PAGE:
The Secure Boston Mechanism: theory and experiments
- 69 Downloads
This paper introduces a new matching mechanism that is a hybrid of the two most common mechanisms in school choice, the Boston Mechanism (BM) and the Deferred Acceptance algorithm (DA). BM is the most commonly used mechanism in the field, but it is neither strategyproof nor fair. DA is the mechanism that is typically favored by economists, but it is not Pareto efficient. The new mechanism, the Secure Boston Mechanism (sBM), is an intuitive modification of BM that secures any school a student was initially guaranteed but otherwise prioritizes a student at a school based upon how she ranks it. Relative to BM, theoretical results suggest that sBM is an improvement in terms of strategyproofness and fairness. We present experimental evidence using a novel experimental design that confirms that sBM significantly increases truth-telling and fairness. Relative to DA, theoretical results suggest that sBM can be a Pareto improvement in equilibrium but the efficiency comparison of sBM and DA is theoretically ambiguous. We present simulation evidence that suggests that sBM often does Pareto dominate DA when DA is inefficient, while sBM and DA very often overlap when DA is efficient. Overall, our results strongly support the use of sBM over BM and suggest that sBM should be considered as a viable alternative to DA.
KeywordsSchool choice Student assignment Preference manipulations Lab experiments
JEL ClassificationC78 D61 D78 I20
We thank Zhiyi (Alicia) Xu for excellent research assistance; the editor, two referees, and Inacio Bo for comments, seminar participants at the 2014 INFORMS Conference, 2015 MATCH UP Conference, 2015 AMMA Conference, 2015 ESA Conference, Georgia State University, National University of Singapore, Nanyang Technological University, Davidson College, and Academia Sinica for comments; and the Faculty Research and Professional Development Grant fund for financial support.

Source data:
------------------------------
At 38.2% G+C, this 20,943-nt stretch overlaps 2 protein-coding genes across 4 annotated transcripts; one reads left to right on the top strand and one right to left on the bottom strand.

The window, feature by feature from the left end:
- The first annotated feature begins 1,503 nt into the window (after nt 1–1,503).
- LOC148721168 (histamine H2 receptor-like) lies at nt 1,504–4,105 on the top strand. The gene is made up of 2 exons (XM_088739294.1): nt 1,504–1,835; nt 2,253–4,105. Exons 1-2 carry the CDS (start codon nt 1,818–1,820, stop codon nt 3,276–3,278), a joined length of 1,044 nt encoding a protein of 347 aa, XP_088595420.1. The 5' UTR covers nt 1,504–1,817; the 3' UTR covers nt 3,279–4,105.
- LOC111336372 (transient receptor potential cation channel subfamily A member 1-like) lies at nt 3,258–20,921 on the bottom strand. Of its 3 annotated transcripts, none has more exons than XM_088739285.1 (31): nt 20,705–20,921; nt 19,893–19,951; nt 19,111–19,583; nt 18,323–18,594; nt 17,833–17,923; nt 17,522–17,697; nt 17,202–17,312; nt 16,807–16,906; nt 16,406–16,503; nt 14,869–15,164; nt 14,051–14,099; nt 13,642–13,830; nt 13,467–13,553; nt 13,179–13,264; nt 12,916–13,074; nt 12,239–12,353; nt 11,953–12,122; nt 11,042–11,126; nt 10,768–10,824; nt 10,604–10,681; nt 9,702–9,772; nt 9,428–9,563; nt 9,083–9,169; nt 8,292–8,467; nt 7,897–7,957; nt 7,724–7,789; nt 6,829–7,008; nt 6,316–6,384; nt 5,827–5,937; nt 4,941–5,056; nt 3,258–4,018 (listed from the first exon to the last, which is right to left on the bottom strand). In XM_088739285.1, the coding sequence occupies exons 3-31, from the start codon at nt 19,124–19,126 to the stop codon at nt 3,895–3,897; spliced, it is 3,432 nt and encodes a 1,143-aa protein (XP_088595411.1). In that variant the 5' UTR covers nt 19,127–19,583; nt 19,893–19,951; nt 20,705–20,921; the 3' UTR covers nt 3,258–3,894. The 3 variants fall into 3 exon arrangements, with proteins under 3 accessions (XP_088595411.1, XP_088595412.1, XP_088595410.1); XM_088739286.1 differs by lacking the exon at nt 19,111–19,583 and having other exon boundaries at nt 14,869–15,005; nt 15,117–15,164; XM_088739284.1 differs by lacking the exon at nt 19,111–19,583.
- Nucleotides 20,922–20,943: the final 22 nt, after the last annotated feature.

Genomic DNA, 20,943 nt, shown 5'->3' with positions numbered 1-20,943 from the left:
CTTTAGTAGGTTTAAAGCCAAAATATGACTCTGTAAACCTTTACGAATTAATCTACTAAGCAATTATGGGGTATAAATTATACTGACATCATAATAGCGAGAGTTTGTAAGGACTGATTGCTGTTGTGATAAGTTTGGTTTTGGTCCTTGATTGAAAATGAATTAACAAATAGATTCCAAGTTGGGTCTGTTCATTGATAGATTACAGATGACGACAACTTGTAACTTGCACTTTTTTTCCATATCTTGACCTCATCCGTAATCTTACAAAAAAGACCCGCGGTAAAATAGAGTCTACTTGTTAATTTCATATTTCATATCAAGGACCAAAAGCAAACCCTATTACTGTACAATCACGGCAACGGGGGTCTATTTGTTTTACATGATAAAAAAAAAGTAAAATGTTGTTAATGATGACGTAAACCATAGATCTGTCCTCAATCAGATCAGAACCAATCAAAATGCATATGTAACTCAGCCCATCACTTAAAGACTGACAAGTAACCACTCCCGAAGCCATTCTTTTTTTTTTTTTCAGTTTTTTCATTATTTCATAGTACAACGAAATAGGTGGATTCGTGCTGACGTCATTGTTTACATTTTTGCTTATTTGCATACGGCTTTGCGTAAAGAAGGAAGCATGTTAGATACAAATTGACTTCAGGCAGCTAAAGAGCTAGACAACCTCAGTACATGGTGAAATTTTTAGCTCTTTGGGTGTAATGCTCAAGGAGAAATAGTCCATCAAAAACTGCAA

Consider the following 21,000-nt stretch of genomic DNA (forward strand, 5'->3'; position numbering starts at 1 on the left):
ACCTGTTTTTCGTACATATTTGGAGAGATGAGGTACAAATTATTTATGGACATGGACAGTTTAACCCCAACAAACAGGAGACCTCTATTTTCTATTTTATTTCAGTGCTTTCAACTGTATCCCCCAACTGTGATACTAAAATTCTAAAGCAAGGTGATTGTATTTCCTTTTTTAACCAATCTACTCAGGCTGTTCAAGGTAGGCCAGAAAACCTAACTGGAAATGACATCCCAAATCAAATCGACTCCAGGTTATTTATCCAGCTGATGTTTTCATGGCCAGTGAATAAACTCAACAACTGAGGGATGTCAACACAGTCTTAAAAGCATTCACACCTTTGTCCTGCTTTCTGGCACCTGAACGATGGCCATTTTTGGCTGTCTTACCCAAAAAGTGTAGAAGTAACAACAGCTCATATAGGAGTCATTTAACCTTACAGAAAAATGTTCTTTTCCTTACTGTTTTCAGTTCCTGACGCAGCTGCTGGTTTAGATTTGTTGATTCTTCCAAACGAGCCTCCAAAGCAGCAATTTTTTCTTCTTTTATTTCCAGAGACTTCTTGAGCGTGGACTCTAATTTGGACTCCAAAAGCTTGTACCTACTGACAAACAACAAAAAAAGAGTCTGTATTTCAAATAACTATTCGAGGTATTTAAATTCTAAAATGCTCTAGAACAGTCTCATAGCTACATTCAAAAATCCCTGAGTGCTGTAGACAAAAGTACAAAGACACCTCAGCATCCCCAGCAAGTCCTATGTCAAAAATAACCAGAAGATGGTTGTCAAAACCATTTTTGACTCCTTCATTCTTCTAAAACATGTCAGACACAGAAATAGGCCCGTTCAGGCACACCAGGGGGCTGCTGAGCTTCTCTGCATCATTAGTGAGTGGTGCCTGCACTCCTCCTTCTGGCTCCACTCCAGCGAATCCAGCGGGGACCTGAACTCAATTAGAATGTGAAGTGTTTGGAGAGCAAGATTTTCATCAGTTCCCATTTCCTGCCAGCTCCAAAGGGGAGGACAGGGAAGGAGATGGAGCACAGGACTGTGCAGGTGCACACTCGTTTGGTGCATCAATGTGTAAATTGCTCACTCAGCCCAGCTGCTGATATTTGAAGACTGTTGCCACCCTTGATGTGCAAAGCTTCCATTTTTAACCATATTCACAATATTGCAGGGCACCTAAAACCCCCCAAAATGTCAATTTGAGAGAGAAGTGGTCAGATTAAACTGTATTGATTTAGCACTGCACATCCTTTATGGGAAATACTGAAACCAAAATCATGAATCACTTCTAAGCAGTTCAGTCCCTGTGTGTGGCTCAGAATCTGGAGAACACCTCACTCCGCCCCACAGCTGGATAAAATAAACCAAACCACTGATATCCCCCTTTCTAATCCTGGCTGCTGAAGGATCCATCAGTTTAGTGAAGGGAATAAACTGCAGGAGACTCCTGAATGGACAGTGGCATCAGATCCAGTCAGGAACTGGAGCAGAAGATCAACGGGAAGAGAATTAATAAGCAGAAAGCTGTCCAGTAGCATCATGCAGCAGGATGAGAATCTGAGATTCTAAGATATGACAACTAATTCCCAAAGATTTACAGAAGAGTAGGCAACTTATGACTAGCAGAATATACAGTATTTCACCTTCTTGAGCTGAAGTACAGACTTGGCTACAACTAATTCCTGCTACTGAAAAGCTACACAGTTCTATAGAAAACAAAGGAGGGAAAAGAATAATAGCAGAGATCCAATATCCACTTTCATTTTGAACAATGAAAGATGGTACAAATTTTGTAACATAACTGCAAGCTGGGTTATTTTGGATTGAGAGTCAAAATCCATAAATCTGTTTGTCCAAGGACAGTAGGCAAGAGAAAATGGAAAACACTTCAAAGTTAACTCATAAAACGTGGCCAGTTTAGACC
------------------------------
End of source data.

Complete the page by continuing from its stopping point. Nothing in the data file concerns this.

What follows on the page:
The funding was provided by Internal research budget.
- Agarwal, N., & Somaini, P. (2014). Demand analysis using strategic reports: An application to a school choice mechanism. Mimeo.Google Scholar
- Calsamiglia, C., Haeringer, G., & Klijn, F. (2010). Constrained school choice: An experimental study. American Economic Review, 860–1874.Google Scholar
- Chen, Y., & Kesten, O. (2016). Chinese college admissions and school choice reforms: An experimental study. Mimeo.Google Scholar
- Cookson, P. W. (1995). School choice: The struggle for the soul of American education. New Heaven: Yale University Press.Google Scholar
- Ding, T., & Schotter, A. (2014). Matching and chatting: An experimental study of the impact of network communication on school-matching mechanisms. Mimeo.Google Scholar
- Dur, U. (2013). The modified Boston Mechanism. Mimeo.Google Scholar
- Dur, U., & Morrill, T. (2016). What you don’t know can help you in school assignment. Mimeo.Google Scholar
- Dur, U., Hammond, R. G., & Morrill, T. (2018). Identifying the harm of manipulable school-choice mechanisms. American Economic Journal: Economic Policy, 10(1), 187–213.Google Scholar
- Featherstone, C., & Niederle, M. (2014). Improving on strategy-proof school choice mechanisms: An experimental investigation. Mimeo.Google Scholar
- Glenn, C. L. (1991). Controlled choice in Massachusetts public schools. Public Interest, 103, 88–105.Google Scholar
- Mennle, T., & Seuken, S. (2015). Trafe-offs in school choice: Comparing deferred acceptance, the naive and the adaptive Boston Mechanism. Mimeo.Google Scholar
- Miralles, A. (2008). School choice: The case for the Boston Method. Mimeo.Google Scholar
- Vaznis, J. (2014). Boston school-assignment letters in the mail. The Boston Globe. https://goo.gl/Na1Akn. Accessed March 25.
- WCPSS. (2015). Wake county public school system district facts. https://goo.gl/ZJgGb2.